Photo: Courtesy L’Arpege Paris Restaurant

L’Arpege, Paris

Following receiving three Michelin stars in 1996, it has maintained all three ever since. Chef-owner Alain Passard cooks at the restaurant everyday featuring haute cuisine végétale with grand cru vegetables, fruits and herbs. Sourced from his biodynamic farm in Sarthe or two gardens in Eure and Manch, food is delivered to the restaurant daily.

Le Bernardin NY

Photo: Courtesy Le Bernardin NY

Le Bernardin, New York

Seafood lovers rejoice as Le Bernardin is NYC’s shrine to sophisticated seafood. Headed by Eric Ripert for more than 20 years now, the menu is split into three sections – Almost Raw, Barely Touched and Lightly Cooked. The sleek/modern space sees waiters in Nehru-style jackets serve sparkling fresh fish and shellfish, in highly refined dishes.

Le Chateaubriand, Paris

Photo: Courtesy Le Chateaubriand

Le Chateaubriand, Paris

Iñaki Aizpitarte’s Le Chateaubriand was a stalwart in the bistronomy scene in Paris in the 2000s and features creative fare made without overly expensive ingredients. If you are late to make a reservation for the first seating, reservations are booked one-month in advance, you’ll have to wait in line from 9pm to enjoy improvisational cooking paired with natural wines.

Nobu Restaurant

Photo: Courtesy Nobu

Nobu restaurants (various locations)

Nobu currently operates 38 restaurants spanning across five continents and is one of the worlds most recognized Japanese restaurant, known for its innovative new style cuisine paired with a hip crowd and celebrity following. Chef Nobuyuki “Nobu” Matsuhisa is known for his fusion cuisine blending traditional Japanese dishes with Peruvian ingredients, inspired by his background growing up in Tokyo and moving to Peru as a young adult.

Noma Copenhagen

Photo: Courtesy Noma

Noma, Copenhagen

Re-opened in February of 2014, chef René Redzepi recently transplanted the restaurant that invented New Nordic cuisine. With a rooftop garden and a cluster of huts, Danish architecture firm BIG, led by Bjarke Ingels was inspired by the clustered structures on a traditional Danish farmstead. With the reopening of noma earlier this year, the restaurant now divides the year into three seasons, during which the menu changes dramatically and features ingredients that are at their peak at any given time of the year.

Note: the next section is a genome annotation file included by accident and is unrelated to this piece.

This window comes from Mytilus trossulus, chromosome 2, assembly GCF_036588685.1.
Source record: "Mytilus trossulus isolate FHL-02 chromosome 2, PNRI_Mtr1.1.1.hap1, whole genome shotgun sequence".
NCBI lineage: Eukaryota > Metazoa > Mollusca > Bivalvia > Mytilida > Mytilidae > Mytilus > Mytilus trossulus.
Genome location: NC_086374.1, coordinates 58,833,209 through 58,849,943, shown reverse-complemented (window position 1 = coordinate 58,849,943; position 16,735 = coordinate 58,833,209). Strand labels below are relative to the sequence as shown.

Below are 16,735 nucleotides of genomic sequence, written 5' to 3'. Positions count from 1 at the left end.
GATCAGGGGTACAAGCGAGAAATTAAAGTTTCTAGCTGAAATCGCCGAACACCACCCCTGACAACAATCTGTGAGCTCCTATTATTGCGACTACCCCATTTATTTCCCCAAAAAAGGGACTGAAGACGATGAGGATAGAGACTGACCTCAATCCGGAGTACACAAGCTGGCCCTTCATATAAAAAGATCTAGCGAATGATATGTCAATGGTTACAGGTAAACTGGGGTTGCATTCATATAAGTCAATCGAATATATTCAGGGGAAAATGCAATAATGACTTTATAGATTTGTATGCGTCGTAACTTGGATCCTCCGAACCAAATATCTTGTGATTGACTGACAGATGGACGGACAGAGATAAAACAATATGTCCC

Pujol, Mexico City

Photo: Courtesy Pujol Restaurant

Pujol, Mexico City

Celebrity chef-owner Enrique Olvera offers Mexican food presented as haute cuisine with his own special twist. Located in the upscale Polanco district of Mexico City, Pujol features a wood-burning oven, terrazzo flooring and a private side room that serves its own taco menu. Diners can choose from a daily menu that includes snacks for all and then choose from a menu for the next six courses.

Spagos Los Angeles

Photo: Courtesy Spagos Los Angeles

Spago, Los Angeles

The flagship restaurant of Wolfgang Puck’s, Wolfgang Puck Fine Dining Group, Spago continues to set the standard for fine dining in Beverly Hills. The sleek and simple design of the restaurant complements the market-driven menu which guests can choose from a seasonal a la carte menu or explore the best of the west with the chefs’ multi-course California Tasting Menu. Spago is the recipient of the AAA Four Diamond Award and received two stars in The Michelin Guide-Los Angeles edition, one of only three restaurants in the city to win this coveted distinction.

St John, London

Photo: Courtesy St John

St John, London

Opened in 1994, Fergus Henderson began creating inventive dishes following the nose-to-tail dining, where nothing goes to waste. St John’s main dining room is stripped back while the bar is packed nightly with a separate short bar menu. The converted smokehouse in Clerkenwell focuses on meaty dishes like the Rabbit Offal while unique dishes like the Pigeon and Courgettes or Poached Rabbit are a plenty on the menu.

Michel Bras, Laguiole, France

Photo: Courtesy Michel Bras

Michel Bras, Laguiole, France